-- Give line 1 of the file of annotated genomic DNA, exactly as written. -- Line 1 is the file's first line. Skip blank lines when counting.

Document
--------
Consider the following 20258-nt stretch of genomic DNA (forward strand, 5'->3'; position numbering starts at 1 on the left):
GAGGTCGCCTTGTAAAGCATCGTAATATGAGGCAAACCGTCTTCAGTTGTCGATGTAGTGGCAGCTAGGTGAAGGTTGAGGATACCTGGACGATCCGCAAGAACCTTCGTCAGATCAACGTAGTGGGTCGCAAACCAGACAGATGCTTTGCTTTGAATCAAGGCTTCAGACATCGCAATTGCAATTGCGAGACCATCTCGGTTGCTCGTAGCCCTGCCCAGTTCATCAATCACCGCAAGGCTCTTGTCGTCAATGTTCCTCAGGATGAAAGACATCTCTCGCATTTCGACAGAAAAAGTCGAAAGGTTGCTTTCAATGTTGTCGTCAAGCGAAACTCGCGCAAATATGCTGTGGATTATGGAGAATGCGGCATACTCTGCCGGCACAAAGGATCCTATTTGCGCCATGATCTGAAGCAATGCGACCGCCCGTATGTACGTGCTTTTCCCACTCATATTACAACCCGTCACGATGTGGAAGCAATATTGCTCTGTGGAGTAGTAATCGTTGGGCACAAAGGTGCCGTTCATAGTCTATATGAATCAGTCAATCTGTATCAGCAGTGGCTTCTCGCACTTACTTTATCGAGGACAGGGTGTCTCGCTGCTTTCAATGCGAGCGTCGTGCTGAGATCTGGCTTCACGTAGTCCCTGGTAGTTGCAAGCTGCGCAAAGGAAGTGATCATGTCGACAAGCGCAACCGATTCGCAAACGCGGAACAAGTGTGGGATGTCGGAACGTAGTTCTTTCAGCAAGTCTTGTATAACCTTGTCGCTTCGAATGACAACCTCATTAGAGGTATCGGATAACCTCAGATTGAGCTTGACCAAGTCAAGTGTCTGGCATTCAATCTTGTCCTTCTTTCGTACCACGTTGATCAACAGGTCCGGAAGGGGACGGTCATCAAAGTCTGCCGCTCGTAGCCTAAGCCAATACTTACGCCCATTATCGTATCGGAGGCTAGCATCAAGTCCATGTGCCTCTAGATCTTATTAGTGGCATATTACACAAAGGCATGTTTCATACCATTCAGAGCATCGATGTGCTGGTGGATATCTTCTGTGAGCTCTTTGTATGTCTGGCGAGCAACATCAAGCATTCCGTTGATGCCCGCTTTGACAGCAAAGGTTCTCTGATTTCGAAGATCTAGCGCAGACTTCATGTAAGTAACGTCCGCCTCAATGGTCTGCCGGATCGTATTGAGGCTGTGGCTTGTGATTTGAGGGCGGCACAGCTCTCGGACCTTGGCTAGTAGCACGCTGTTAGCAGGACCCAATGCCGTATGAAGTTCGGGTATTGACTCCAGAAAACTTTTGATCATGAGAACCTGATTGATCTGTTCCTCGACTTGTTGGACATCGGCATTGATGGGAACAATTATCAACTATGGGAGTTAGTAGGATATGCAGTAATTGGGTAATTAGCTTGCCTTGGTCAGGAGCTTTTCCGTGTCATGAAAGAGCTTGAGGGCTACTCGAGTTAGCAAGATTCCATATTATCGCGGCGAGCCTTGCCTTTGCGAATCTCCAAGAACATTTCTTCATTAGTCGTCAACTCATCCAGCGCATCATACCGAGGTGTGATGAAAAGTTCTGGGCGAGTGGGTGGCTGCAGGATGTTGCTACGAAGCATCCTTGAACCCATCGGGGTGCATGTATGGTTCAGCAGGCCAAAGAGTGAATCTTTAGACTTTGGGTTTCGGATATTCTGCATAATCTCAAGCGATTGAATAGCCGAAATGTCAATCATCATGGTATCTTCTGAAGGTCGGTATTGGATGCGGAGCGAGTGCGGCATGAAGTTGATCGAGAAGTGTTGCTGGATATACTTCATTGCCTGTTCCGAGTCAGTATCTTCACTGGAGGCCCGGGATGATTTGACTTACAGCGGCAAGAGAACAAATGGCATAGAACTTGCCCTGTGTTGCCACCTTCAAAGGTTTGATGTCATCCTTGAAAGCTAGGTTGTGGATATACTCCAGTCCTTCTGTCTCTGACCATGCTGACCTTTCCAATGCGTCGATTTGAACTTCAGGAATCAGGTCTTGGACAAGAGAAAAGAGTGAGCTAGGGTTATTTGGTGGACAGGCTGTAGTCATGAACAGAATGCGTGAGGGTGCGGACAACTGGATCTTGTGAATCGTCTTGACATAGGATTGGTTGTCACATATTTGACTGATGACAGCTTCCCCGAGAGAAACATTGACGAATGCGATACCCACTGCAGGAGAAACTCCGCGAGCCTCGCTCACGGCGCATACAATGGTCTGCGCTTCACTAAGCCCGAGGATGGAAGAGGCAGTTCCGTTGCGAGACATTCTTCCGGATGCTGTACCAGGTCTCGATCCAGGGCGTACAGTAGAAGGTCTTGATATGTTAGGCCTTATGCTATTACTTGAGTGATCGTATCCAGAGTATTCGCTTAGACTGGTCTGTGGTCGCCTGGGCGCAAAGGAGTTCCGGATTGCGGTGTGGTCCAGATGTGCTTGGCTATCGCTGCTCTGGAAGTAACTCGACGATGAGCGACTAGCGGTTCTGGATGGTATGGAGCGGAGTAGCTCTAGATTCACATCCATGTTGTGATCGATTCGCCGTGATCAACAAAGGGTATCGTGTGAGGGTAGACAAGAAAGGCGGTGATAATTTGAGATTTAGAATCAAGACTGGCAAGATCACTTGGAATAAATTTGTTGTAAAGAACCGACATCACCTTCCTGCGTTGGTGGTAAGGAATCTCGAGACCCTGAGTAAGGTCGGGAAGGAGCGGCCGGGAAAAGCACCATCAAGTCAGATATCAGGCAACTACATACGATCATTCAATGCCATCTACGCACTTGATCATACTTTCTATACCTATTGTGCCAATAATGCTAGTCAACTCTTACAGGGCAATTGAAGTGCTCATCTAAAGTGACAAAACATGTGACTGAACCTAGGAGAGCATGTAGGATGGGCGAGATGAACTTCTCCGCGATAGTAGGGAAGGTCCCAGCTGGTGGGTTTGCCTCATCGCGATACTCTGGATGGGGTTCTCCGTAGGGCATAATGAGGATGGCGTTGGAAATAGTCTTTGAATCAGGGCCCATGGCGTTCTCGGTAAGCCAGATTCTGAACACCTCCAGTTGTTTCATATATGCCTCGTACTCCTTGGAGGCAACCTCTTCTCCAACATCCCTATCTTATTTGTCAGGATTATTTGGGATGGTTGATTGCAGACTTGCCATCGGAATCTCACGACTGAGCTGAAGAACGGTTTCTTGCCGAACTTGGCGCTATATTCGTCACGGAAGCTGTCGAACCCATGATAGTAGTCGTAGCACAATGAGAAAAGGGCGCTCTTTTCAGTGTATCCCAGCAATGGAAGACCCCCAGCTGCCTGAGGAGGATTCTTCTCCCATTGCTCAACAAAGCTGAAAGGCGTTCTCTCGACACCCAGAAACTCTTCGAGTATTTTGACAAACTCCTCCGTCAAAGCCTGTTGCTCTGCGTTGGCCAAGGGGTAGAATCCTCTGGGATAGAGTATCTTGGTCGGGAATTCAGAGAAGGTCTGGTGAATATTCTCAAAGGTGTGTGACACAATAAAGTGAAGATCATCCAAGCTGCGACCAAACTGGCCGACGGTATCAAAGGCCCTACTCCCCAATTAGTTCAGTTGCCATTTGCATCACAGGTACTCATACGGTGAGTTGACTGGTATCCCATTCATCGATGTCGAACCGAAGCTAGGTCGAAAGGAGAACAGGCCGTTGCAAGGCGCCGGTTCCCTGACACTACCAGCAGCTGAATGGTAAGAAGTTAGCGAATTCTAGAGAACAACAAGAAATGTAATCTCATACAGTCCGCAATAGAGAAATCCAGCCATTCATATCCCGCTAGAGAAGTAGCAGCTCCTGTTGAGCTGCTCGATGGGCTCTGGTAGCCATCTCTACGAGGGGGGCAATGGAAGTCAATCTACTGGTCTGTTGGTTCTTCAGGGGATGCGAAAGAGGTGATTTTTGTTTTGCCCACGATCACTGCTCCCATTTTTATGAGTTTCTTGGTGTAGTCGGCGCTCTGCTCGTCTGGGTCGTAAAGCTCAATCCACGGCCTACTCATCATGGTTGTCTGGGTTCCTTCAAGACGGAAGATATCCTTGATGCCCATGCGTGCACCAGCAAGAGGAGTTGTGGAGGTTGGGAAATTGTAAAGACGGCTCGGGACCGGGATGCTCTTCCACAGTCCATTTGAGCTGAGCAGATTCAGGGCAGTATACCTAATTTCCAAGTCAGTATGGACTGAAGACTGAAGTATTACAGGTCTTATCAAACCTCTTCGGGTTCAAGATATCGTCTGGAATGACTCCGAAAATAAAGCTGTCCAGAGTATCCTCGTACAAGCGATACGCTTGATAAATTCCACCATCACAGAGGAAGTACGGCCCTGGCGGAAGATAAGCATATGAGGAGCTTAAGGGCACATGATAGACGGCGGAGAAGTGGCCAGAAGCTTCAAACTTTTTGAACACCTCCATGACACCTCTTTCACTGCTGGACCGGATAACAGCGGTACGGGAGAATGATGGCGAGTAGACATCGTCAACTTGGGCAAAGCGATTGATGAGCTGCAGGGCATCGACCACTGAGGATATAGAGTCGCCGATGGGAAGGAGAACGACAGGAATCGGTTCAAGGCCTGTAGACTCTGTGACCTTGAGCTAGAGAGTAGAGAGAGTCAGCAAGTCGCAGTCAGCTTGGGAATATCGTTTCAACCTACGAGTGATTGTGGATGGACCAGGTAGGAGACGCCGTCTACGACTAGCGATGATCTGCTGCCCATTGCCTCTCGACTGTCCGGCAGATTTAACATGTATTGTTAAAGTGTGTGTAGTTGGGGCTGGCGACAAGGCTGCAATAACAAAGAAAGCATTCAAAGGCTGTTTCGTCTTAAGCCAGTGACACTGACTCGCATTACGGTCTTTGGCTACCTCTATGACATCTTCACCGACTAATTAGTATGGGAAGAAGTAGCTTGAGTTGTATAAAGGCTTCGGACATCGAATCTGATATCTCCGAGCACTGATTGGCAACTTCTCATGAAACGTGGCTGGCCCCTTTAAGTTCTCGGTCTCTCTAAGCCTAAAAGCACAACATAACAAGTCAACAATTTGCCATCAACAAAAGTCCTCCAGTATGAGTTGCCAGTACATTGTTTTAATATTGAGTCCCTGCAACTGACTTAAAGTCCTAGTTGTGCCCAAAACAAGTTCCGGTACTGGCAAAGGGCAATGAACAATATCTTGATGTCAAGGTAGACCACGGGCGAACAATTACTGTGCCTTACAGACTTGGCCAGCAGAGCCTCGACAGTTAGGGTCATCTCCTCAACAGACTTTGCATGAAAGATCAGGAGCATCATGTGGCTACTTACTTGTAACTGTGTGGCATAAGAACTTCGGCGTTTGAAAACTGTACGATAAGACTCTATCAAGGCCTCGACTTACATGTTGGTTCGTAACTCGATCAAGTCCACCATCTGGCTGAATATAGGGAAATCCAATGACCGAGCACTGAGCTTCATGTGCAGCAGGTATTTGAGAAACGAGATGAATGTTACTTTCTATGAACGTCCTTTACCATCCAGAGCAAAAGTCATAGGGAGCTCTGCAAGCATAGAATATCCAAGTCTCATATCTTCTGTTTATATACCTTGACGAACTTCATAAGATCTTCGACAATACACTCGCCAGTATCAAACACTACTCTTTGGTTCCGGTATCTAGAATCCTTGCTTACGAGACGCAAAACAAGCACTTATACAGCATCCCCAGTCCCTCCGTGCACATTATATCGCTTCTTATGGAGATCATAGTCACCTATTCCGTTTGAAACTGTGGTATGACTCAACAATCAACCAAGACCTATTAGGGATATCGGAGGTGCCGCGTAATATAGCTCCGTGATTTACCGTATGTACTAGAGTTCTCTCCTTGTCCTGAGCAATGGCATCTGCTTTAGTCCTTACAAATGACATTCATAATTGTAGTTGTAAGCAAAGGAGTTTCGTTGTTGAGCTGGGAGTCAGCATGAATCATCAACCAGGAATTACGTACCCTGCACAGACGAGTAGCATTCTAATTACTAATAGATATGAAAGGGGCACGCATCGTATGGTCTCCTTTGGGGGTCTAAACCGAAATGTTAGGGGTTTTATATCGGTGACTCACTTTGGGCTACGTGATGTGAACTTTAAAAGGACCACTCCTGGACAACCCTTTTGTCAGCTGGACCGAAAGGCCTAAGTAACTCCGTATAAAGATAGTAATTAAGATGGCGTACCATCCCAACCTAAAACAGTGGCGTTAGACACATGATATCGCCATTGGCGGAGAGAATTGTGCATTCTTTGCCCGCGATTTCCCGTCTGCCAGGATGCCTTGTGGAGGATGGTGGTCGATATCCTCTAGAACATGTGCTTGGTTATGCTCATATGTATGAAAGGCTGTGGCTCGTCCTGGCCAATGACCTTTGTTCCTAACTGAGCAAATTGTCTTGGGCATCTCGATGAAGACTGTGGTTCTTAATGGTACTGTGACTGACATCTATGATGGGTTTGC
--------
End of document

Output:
Consider the following 20258-nt stretch of genomic DNA (forward strand, 5'->3'; position numbering starts at 1 on the left):